Officials Address Dormitory Disasters; Resident SuspectedBy Orli G. Bahcall
Random Hall residents met with housing officials Monday night to discuss the series of near-disasters the dormitory experienced this past weekend.
Residents were evacuated on Sunday by the fire department when a blocked chimney caused smoke to flood the building. In addition, sewer drain blockage caused water and sewage to back up and repeatedly flood the first floor and the trunk room.
According to Random Hall President Mark L. Gottlieb '96, Campus Police suspect a resident of Random may be responsible for the fire. "The police have a suspect. They have questioned him," Gottlieb said.
"They have talked about a possible arrest within the next few days," he said. Gottlieb declined to name the resident suspected of causing the fire.
As a result of the problems over the weekend, heat and hot water were shut off and later turned back on. The sewage was cleaned up by Monday afternoon.
Environmental Medical Services is still working on analyzing an odorous gas and yellow powder that spurted from the sewer drain on Sunday morning.
Residents want problems addressed
The meeting was called by residents to question housing officials about how they are addressing the dormitory's problems, said Random Desk Captain Samir S. Gandi '97.
The fact that "repairs are not done efficiently but haphazardly," makes resident think that "you don't take us seriously" and that "you plan to close us down," Random tutor Jennifer Lantz said to housing officials at the meeting.
Random Hall is not seen as long-term housing, said Associate Dean of Residence and Campus Activities Margaret A. Jablonski.
The dormitory is "not in the permanent housing stock" because of its small size and distant location, said Housing Manager in the Graduate Housing Office Linda L. Patton.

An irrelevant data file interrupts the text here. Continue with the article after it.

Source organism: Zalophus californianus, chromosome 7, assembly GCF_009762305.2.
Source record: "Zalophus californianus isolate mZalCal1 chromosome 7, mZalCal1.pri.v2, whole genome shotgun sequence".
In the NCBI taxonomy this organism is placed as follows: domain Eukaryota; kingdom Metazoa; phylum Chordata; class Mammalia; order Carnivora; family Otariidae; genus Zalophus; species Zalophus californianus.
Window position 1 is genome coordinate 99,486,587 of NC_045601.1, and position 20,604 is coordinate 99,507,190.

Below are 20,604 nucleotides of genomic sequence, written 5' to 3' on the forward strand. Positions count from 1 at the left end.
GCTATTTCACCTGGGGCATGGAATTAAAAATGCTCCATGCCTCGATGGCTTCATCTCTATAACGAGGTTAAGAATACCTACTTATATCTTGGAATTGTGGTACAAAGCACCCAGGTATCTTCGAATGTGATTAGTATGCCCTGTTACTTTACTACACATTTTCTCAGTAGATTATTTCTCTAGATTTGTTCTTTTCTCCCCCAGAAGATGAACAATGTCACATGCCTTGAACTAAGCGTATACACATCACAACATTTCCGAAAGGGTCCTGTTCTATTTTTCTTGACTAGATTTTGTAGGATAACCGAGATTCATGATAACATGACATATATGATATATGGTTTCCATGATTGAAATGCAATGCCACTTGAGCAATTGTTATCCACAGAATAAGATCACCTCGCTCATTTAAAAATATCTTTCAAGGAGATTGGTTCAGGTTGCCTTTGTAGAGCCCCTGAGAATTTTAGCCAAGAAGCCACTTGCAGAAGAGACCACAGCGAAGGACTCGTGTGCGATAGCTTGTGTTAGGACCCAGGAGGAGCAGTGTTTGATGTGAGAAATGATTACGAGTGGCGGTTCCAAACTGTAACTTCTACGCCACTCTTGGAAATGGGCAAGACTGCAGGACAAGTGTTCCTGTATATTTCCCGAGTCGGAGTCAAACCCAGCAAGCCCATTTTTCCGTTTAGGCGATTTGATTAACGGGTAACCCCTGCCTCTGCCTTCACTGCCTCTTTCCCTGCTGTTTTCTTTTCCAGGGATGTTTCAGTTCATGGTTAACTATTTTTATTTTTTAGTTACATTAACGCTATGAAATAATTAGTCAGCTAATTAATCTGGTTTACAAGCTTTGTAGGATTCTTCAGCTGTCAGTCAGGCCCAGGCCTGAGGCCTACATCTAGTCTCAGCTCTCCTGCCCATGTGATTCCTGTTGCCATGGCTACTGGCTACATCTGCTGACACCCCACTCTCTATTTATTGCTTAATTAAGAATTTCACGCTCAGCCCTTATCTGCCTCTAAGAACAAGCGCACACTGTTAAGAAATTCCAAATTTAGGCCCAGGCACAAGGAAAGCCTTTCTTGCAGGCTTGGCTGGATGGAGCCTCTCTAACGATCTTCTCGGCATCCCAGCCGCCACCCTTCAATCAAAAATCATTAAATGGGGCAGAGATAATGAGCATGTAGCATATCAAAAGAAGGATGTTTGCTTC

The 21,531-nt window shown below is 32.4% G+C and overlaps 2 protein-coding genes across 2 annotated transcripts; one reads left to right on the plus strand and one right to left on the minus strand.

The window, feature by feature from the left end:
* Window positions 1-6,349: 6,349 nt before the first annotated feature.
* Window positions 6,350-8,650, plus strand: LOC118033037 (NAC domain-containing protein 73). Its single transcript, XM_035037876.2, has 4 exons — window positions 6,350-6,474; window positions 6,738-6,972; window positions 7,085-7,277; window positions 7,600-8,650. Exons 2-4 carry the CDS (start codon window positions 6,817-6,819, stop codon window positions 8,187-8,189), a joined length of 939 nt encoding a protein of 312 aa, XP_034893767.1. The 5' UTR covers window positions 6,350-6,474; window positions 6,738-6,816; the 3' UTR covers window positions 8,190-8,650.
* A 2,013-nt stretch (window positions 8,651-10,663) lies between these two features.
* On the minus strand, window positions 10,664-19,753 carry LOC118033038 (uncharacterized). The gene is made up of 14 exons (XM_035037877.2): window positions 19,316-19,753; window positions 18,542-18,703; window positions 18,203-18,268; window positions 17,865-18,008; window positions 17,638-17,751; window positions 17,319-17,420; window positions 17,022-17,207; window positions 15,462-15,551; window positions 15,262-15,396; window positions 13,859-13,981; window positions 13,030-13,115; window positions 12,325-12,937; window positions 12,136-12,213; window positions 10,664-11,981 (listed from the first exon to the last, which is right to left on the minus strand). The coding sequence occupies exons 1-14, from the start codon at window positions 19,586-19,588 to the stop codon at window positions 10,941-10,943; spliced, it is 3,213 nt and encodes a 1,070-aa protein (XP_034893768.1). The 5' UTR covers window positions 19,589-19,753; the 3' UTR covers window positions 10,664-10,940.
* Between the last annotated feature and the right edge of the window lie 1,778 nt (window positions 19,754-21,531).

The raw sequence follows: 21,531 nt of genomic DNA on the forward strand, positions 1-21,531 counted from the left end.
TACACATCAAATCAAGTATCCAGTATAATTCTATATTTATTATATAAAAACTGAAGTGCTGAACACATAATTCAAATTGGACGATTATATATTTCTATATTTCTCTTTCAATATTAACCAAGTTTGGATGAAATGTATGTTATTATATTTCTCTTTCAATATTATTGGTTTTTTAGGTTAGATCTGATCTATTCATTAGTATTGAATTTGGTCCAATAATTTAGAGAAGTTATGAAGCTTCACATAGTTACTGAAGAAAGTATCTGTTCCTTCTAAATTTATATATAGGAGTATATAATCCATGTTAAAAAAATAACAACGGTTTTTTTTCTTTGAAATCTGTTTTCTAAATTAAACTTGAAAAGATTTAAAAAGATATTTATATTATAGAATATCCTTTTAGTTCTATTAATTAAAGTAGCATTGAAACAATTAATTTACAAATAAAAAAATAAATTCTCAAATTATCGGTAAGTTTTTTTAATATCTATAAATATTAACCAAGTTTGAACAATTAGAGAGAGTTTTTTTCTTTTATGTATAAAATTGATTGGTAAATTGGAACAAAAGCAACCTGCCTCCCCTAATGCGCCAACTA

The land on which the dormitory sits has been "slated for possible redevelopment,"Patton said.
The fact that Random is temporary is "a consideration in how much we invest" in the dorm, "but we will make sure it is a clean, habitable, safe, and reasonable place to live" while it remains MIT housing, Jablonski said.
Random will be here for "at least ten years," Patton said. Other spots for future undergraduate housing are currently being sought, Patton said.
Several housing and related officials attended the meeting, including Jablonski, Patton, Director of Physical Plant Victoria V. Sirianni, Associate Director of Housing and Food Services Kenneth R. Wisentaner, Campus Police Lieutenant Charles E. Heitman, Physical Plant Pipe Shop Supervisor John C. Narcotta, Associate Dean for Residence and Campus Activities Andrew M. Eisenmann '75, and Random Hall House Manager Linda A. Petralia.
Residents say dorm needs repairs
"Now that we have the attention of housing authorities," residents want the administration to present the dorm "with some sort of plan to fix and bring up to code what needs attention," Gandi said. Residents also want the repairmen sent to do the job to be "familiar with the dorm," Gandi said.
Representatives of both Physical Plant and the Housing Office responded to those requests. In working with the dormitory's residents, we realize we will be "dealing with people sensitized to" the place, Sirianni said.
"We are committed to fix all the problems," and not "just do patchwork," Patton said.